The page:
At least here people have to contribute to others to help themselves – from latimes.com:
Unfortunately, for low-income families, even deeply discounted foreclosures are out of reach because of competition from more prosperous first-time buyers and investors. “If it wasn’t for this program, they wouldn’t qualify for something like this,” Quezada said. “Someone like them wouldn’t stand a chance to an all-cash offer.”
The home, which was bought out of foreclosure by Habitat, will cost the couple $208,000. In order to afford the property, Habitat arranged for the couple to receive a $65,000 silent loan through the city of Lynwood. (A silent loan, repaid only when the property is sold or refinanced, is often offered by cities and other local governments to facilitate affordable housing.) They will get a traditional loan for the rest.
The couple put in 125 hours working construction sites and other jobs for Habitat to qualify to buy the home.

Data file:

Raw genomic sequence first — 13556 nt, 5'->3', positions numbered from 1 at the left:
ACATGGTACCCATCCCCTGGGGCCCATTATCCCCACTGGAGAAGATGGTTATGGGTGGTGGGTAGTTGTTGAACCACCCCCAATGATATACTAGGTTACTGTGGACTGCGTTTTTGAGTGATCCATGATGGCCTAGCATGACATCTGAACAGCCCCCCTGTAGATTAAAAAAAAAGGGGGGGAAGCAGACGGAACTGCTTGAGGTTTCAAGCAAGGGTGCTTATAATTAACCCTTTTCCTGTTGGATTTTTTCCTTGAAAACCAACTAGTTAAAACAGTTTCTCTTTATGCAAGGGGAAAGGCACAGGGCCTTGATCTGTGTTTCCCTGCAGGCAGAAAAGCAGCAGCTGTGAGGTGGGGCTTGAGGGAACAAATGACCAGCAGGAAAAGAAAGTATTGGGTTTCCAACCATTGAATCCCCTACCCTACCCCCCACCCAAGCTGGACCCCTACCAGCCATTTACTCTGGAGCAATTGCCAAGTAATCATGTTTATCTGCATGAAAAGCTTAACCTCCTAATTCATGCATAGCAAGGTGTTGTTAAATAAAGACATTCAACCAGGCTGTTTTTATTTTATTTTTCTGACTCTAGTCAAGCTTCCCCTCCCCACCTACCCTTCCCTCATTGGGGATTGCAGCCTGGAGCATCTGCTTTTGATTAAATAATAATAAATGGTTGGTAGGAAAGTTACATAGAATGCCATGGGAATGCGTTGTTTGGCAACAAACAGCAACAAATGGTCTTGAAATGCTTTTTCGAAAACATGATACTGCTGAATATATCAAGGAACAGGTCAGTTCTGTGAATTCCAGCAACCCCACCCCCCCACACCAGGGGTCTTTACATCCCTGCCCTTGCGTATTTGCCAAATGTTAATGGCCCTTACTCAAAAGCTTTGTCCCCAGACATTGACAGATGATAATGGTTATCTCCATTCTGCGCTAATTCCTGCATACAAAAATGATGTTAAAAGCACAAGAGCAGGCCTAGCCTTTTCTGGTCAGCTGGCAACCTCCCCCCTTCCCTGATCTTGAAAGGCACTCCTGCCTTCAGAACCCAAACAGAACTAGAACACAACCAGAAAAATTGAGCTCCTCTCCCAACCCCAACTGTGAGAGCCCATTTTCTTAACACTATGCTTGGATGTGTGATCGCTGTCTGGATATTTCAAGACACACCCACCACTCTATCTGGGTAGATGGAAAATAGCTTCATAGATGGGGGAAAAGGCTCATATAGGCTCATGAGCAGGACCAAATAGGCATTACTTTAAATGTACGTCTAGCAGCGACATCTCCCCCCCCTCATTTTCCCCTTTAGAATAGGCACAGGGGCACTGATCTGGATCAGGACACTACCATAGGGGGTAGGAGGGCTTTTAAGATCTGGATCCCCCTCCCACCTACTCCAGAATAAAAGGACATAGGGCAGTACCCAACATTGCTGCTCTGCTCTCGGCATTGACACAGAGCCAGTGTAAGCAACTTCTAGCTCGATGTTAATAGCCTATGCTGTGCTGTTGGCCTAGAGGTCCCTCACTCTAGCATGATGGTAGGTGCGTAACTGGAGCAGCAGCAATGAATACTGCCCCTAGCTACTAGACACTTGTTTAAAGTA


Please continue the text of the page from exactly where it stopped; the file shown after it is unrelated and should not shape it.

Habitat for Humanity, Greater Los Angeles, aims to buy and renovate 20 properties during the fiscal year ending June 30. Rank said she sees the new availability of bank-owned properties as a way to preserve the group’s mission despite sagging donations from traditional donors, including banks, builders and the entertainment industry.
“We have a heavy investment in these communities, and we don’t want to see the families fall down again because of a high number of foreclosed homes sitting boarded up and vacant in their neighborhoods,” Rank said. “Right now it is really hard for low-income buyers to get a loan on properties, so Habitat is the builder and the lender, and we lend at zero interest.”